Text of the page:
The example he used was that these days no one's going to accept a story where two kids build a spaceship in their back yard.
I took that as a challenge, and set about figuring out a scientifically-plausible way for two kids to build a spaceship in their back yard.
I don't remember what, if anything, I said to anyone at the time, but the notion was planted, and I started working on the idea.
I had the story mostly written at the time of the 1988 Worldcon in New Orleans. I attended the convention on very short notice, and to my astonishment won the short story Hugo for "Why I Left Harry's All-Night Hamburgers." After the ceremony I wandered from party to party in something of a daze.
I got congratulated a lot. At one party I ran into Stan Schmidt, editor of Analog, who jokingly asked when I was going to send him a story.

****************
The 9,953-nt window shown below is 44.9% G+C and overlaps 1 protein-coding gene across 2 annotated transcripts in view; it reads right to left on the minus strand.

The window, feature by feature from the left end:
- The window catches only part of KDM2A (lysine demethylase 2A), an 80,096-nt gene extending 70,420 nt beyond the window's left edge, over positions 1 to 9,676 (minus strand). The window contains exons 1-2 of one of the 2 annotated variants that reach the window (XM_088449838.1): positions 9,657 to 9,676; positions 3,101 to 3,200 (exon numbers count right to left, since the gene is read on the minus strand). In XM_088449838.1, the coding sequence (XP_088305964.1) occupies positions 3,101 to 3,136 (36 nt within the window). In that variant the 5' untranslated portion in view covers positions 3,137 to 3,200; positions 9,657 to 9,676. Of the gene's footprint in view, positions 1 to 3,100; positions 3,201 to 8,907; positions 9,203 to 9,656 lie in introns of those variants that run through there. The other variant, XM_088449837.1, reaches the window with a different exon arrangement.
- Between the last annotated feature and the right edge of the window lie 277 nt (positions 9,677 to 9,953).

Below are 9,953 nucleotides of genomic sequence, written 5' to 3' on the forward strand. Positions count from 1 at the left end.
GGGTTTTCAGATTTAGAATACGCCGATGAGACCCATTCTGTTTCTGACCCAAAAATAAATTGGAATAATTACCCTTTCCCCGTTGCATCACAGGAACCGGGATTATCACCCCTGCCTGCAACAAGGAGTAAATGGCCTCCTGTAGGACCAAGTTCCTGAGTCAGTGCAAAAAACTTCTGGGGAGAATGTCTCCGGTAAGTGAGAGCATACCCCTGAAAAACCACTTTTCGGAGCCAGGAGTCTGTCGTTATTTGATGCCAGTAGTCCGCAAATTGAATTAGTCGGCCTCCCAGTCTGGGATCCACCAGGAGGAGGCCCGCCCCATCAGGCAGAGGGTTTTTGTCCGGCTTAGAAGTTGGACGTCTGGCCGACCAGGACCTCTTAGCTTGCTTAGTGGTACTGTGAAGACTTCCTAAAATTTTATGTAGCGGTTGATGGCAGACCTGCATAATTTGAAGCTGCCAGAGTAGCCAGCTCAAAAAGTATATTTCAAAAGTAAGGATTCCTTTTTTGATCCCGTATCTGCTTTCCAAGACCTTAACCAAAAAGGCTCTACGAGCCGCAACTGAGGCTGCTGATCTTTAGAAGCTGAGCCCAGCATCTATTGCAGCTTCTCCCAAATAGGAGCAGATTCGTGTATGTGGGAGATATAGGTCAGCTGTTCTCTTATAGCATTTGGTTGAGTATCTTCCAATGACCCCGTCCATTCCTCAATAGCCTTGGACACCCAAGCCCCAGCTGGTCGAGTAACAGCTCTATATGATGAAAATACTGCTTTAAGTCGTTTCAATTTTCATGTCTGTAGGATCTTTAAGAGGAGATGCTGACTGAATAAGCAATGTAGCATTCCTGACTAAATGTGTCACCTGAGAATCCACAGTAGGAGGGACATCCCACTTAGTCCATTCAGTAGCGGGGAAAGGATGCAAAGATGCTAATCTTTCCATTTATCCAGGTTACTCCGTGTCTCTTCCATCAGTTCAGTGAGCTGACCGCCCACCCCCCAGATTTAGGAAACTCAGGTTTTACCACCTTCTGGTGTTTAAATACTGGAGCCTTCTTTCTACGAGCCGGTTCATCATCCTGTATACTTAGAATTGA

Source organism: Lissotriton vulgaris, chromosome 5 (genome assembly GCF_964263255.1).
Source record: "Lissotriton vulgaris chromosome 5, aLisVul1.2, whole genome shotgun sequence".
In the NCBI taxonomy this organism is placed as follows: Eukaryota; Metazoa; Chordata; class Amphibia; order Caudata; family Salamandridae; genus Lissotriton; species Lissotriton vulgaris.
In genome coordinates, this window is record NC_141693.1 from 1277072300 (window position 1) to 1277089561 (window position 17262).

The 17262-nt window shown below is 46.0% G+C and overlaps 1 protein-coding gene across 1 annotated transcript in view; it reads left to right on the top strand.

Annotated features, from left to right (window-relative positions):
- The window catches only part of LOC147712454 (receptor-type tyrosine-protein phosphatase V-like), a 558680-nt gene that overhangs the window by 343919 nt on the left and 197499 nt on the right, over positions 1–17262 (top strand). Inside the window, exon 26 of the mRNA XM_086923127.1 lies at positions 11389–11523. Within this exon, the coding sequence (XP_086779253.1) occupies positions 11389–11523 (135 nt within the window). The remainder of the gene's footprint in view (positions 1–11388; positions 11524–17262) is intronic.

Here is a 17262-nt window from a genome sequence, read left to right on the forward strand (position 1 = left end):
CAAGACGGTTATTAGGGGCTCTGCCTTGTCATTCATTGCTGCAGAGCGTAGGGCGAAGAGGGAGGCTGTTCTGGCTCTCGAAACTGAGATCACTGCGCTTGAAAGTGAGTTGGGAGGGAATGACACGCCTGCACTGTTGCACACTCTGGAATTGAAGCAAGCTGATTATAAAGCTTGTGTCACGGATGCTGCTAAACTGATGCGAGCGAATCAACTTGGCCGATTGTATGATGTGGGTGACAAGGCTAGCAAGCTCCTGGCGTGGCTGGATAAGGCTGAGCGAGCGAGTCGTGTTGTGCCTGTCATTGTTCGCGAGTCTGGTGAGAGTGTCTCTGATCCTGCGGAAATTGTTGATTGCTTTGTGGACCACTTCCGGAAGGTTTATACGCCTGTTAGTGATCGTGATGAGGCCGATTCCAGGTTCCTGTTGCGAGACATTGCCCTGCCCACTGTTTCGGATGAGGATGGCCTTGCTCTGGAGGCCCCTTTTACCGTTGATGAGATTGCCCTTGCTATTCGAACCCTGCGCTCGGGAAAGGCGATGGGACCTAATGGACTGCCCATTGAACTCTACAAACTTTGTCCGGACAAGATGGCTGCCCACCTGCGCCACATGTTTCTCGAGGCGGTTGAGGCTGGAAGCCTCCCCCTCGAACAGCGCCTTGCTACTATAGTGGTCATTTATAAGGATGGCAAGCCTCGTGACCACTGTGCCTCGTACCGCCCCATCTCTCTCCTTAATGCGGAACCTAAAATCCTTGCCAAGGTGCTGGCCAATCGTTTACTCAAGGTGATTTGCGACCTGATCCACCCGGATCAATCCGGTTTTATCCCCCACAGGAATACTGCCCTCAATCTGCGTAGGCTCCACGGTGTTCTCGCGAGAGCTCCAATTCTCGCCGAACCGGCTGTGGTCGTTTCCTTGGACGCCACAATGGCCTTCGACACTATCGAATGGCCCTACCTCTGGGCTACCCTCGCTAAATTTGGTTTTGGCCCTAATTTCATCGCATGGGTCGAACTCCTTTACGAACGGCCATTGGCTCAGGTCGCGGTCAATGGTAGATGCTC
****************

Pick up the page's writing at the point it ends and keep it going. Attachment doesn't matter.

I said I was indeed working on one he might like. His face lit up.
"It's about two kids who build a spaceship in their back yard," I said.
His smile sort of froze and turned into something else entirely. Really, his expression was priceless; I wish I'd had a camera with me.
"They live in an orbital colony," I added. And his expression thawed and transformed as comprehension came, and then he was smiling again, with what looked to me like wonder and delight.
So when I finished the story a couple of weeks later I sent it to Stan Schmidt, and he bought it, and it appeared in the March 1991 issue.
I had kept the science as accurate as I could. I had my characters laughing hysterically at the very idea of kids building a spaceship in their back yard on Earth, but inspired by an ancient book describing just that.
I think it's pretty good, so I included it in Crosstime Traffic. At one point I even thought about expanding it into a middle-grades novel, though I eventually abandoned the idea.
That's it; here's your list of handy exits: